the fact the Dalai Lama referred
to himself as "he" rather than "I,"
which is customary. The commen-
tary added that statements of the
Dalai Lama over the past eight
years contradicted his declaration
at Tezpur.
Radio Peiping broadcast the
commentary in English.
Release Text
It also put out the text of the
Dalai Lama's 1,000-word state-
ment - "as released by officials
of the Indian Foreign Ministry"-
charging that Red China had vi-
olated its pledge of self-rule, sub-
jugated the Tibetan people and
killed or enslaved many Tibetan
holy men.
It followed with a declaration
from the Panchen Lama, 21,
whom Red Chinese have en-
throned in Lhasa as the Dalai
ILama's successor, that the state-
Iment was a fabrication.

las been filed,however.Herter has-
suffered from arthritis of the hips
which makes it painful for him to
walk any distance or stand for
long.
However, he underwent a physi-
cal examination at President
Eisenhower's request and White.
House Press Secretary James C.>
Hagerty reported "everything's'
fine."
Reaction to Eisenhower's an-}
nouncement Saturday of Herter's,
selection showed overwhelming ap-
proval of the appointment.
Goes to Senate
Even Sen. William Langer (R-
N.D.), who has piled up an im-
pressive record of voting against
Eisenhower's diplomatic appoint-
ments, said he favors speedy con-
firmation of Herter.
"The President has made an ex-
cellent appointment," Langer said.
"Herter has a keen knowledge of
international affairs. His appoint-
ment should be confirmed immedi-ael.
Formal nomination of Herter to
rparercaner-strickn nhn n.. s

PRESENT PETITION IN WASHINGTON:
Student Integration Marchers Return
By KENNETH McELDOWNEY
Following marching, speeches, sore feet and cheering, a group of
_ University students that took part in the March for Integration in
Washington returned late last Sunday and early Monday.
The 17 students formed a small part of the estimated 26,000 to
s X 30,000 people who traveled to Washington in cars, buses, trains and
by plane to take part. People of all races and ages took part in the
demonstrations supporting integration.
In particular the speeches made supported the Douglas Civil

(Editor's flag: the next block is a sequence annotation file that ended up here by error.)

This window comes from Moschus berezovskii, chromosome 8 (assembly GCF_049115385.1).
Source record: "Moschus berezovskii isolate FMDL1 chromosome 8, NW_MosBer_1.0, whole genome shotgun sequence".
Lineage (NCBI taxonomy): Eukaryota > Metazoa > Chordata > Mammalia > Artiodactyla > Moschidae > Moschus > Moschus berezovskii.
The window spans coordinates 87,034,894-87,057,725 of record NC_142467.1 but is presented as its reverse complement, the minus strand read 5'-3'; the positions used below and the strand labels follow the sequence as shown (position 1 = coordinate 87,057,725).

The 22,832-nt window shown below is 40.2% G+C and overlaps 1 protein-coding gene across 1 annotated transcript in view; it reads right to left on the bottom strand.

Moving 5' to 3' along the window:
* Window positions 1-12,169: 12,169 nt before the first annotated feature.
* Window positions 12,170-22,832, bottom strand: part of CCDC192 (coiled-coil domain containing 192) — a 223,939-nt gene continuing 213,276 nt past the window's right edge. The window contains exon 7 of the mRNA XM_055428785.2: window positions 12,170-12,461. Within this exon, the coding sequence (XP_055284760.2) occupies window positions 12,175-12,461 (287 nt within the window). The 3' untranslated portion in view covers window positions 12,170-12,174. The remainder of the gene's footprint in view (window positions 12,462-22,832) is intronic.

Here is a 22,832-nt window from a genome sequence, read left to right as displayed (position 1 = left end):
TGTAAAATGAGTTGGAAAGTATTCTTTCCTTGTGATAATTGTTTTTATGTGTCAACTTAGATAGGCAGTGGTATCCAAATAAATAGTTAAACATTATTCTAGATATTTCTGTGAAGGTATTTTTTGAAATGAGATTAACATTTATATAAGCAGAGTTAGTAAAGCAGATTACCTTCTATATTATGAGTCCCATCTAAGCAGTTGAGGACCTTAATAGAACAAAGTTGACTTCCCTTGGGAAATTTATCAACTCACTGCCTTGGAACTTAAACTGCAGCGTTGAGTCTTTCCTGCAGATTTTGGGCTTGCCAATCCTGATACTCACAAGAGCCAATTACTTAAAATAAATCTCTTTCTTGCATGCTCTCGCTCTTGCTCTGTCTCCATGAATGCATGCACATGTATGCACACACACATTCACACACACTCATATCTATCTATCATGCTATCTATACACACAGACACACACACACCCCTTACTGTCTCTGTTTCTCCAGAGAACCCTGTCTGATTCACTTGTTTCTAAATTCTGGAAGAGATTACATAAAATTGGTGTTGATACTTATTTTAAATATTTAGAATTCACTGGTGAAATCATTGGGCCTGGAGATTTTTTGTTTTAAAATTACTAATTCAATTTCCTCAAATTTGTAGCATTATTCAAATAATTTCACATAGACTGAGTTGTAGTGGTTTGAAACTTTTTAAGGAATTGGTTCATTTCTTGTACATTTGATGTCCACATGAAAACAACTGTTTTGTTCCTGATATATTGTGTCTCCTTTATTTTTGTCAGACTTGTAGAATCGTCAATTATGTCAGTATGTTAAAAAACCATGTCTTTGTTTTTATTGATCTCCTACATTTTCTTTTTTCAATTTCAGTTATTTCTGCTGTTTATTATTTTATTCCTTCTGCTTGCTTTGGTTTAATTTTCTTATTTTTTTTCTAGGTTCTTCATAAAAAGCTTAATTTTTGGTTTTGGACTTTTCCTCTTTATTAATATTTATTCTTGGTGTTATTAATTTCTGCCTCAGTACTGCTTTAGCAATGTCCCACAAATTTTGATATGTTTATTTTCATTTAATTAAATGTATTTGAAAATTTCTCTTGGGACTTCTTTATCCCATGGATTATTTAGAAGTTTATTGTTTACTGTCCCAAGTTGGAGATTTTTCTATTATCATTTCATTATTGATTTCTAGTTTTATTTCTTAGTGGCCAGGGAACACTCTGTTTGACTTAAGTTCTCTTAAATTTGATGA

Rights Bill and the freeing of Asbury Howard, Jr., who is in an
Alabama chain gang for a year for supposedly protecting his attacked.
father.
Escorted by Police
Once in Washington the buses with police escort unloaded on the
Washington Monument Mall at about 7th Street and marched up the
mall to near the monument where the speeches were given. Among
those in attendance were Martin Luther King, Harry Belafonte and
Jackie Robinson.
A group of 100 students, including Michigan students Al Young,
'61. and Dick Bauman. '61. presented the petition to United States"

WorldIN ewoes
Roundup
By The Associated Press
WASHINGTON - The United
States and Canada are joining in
rocket and satellite experiments
to learn more about the upper
atmosphere of the Arctic.
The non-military project was
announced jointly by officials of
the two nations today.
* * *
WOODFORD, England - Sir
Winston Churchill said tonight the
West must be patient and firm
with the "tyrannical" Russians,
but that West Germany should
never be surrendered to Soviet
domination.
"The terms of unification should
be such that the true will of the
German 'people is expressed and
that the country foes not fall
under the domination of the So-
vets," Churchill told- a meeting
of local political supporters here.
6 * *
WASHINGTON - Cuban Prime
Minister Fidel Castro declared to-
day "We are against Communism
and all dictatorships of all kinds."
He made his statement at the
National Press Club when asked
what he thought of Soviet Premier
Nikita Khrushchev.
It was Castro's strongest de-
nunciation of Communism in nu-
merous interviews and several
speeches since his arrival in Wash-
ington April 15.
* * *
WASHINGTON-A former em-
ployee of the Senate Internal- e-
curity Subcommittee yesterday
proposed creationn of a.special
United States agency to lure top
Communist officials to defect to
the free world.

Stewart GViv
Nomination

x

To High Cour
WASHINGTON -At)-By a 12
three vote, the Senate Judicia
Committee yesterday approv
Potter Stewart's nomination to
an Associate Justice of the S
preme Court.
Only Chairman James O. Eaz
land (D-Mlss.), and Sens. Jo
L. McClellan (D-Ark.) -"and O
D. Johnston (D-S.C.) voted agai
recommending his comfirmhati
by the Senate.
Stewart has been serving on t
high court since last October wb
President Dwight D. Eisenhow
gave him a recess appointme:
After Congress returned, Pre
dent Eisenhower sent a forn
nomination to the Senate on Ja
17.
Weather Cool'
Brings Clouds
And ,Changes
For the next five-day peric
the Ypsilanti weatherman pr
dicts a-.cool front, with a resulti
absence of University sunbathE
and picnickers.
The five-day outlook, he sa
is "quite cool, with minor day-I